A sponge that helps clean up oil spills is said to have lived up to its promise in an experiment conducted off the coast of South California.
The Oleo Sponge was tested in a setting that mimicked a real-world oil spill – and was able to successfully remove oil sheen from the surface of the water at the Coal Oil Point Seep Field in the Santa Barbara Channel near Goleta.
A team of scientists from the US Department of Energy’s (DOE) Argonne National Laboratory started out with polyurethane foam – commonly used in furniture cushions – and developed a technique that captured oil.
They said the cleanup method is simple – the sponge is dipped into the water and then wrung out and the oil is collected in containers for potential reuse or safe disposal, following which it can be used again.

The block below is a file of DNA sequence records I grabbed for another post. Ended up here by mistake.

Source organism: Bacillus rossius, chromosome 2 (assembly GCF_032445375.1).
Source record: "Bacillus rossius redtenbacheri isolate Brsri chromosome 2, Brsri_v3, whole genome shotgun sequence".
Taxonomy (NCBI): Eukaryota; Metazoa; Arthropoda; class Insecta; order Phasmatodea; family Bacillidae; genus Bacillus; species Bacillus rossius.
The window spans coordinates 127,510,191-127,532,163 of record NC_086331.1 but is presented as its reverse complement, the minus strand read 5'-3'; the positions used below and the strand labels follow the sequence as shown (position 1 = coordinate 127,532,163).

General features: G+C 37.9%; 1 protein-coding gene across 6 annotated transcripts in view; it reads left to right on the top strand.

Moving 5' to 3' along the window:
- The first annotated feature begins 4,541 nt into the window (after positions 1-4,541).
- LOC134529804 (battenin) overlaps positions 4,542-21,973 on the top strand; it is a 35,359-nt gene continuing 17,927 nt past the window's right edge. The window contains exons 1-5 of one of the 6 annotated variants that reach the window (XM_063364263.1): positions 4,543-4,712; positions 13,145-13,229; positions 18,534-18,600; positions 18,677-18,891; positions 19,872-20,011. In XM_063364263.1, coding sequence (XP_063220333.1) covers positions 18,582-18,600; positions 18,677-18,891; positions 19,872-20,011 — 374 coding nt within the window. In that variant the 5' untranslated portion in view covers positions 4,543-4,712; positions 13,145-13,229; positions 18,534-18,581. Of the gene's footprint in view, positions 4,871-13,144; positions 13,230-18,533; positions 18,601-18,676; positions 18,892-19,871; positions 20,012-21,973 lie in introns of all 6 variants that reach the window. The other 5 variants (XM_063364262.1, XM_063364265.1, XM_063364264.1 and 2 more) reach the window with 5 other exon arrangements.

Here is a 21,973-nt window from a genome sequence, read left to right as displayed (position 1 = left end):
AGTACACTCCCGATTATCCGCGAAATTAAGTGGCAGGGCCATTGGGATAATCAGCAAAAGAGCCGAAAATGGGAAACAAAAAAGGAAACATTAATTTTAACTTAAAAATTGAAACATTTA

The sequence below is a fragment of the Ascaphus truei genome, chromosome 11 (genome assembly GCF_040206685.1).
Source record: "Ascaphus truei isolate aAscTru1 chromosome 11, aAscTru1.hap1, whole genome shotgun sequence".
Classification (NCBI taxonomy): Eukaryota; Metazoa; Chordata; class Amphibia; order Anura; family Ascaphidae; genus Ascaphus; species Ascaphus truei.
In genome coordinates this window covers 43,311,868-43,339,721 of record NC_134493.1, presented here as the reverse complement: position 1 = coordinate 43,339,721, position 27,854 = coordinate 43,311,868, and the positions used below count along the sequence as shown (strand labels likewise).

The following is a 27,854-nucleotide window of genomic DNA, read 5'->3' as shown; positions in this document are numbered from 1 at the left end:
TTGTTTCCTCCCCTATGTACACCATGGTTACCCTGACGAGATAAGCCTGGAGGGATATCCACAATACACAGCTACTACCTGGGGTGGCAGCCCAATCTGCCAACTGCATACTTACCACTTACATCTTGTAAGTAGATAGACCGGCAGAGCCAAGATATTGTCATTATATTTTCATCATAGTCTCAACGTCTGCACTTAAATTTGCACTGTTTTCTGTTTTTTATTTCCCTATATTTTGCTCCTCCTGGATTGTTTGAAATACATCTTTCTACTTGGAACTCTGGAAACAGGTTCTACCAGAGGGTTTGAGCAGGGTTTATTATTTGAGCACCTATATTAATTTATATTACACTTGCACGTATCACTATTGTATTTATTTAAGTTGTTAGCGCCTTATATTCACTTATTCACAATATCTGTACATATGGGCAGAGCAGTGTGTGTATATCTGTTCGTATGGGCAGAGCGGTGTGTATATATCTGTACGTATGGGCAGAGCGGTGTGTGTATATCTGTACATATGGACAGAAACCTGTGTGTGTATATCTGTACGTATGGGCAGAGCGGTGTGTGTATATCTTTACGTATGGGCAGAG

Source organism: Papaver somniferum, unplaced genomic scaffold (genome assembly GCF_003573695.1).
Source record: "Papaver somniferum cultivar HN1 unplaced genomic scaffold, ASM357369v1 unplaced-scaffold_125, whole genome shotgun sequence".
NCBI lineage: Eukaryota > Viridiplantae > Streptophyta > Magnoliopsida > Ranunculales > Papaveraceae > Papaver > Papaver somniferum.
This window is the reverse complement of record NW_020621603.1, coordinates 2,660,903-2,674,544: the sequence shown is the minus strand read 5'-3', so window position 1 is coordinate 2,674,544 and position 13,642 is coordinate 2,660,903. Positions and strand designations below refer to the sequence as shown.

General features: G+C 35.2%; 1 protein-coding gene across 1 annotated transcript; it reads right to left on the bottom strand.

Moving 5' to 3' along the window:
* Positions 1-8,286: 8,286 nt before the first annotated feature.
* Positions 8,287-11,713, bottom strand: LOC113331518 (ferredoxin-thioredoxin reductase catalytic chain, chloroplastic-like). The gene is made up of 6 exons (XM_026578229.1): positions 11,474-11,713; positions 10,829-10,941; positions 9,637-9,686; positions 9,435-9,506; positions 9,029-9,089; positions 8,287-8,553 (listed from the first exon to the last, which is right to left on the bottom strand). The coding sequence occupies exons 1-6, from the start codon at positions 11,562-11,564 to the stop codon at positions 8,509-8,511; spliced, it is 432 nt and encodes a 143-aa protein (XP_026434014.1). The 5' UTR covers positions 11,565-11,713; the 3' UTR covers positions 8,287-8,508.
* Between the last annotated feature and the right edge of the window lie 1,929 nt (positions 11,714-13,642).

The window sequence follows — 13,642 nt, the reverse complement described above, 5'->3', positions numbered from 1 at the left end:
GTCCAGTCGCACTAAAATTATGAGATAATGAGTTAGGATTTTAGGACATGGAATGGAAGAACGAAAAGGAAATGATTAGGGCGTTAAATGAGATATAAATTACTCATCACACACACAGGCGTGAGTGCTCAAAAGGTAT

They made a set of two-foot by two-foot sponges, deploying them for use on a small fishing boat like those used to help with emergency cleanup efforts after a spill.
Co-inventor Seth Darling, Director of the Institute for Molecular Engineering at Argone said: “I was thrilled to see how well it performed. Oil sheen has always been a frustrating challenge for oil spill responders, with no good cleanup option available to date.
“This technology is so important because despite the industry’s best intentions, oil spills continue to happen and existing cleanup methods are surprisingly inadequate.”
Argonne currently makes the sponge in small quantities for research studies using laboratory equipment and is seeking commercialisation partners interested in scaling the technology.
The test was funded by the Palo Alto-based Anthropocene Institute, which addresses global resource and energy issues, including ocean conservation through technology and policy development.
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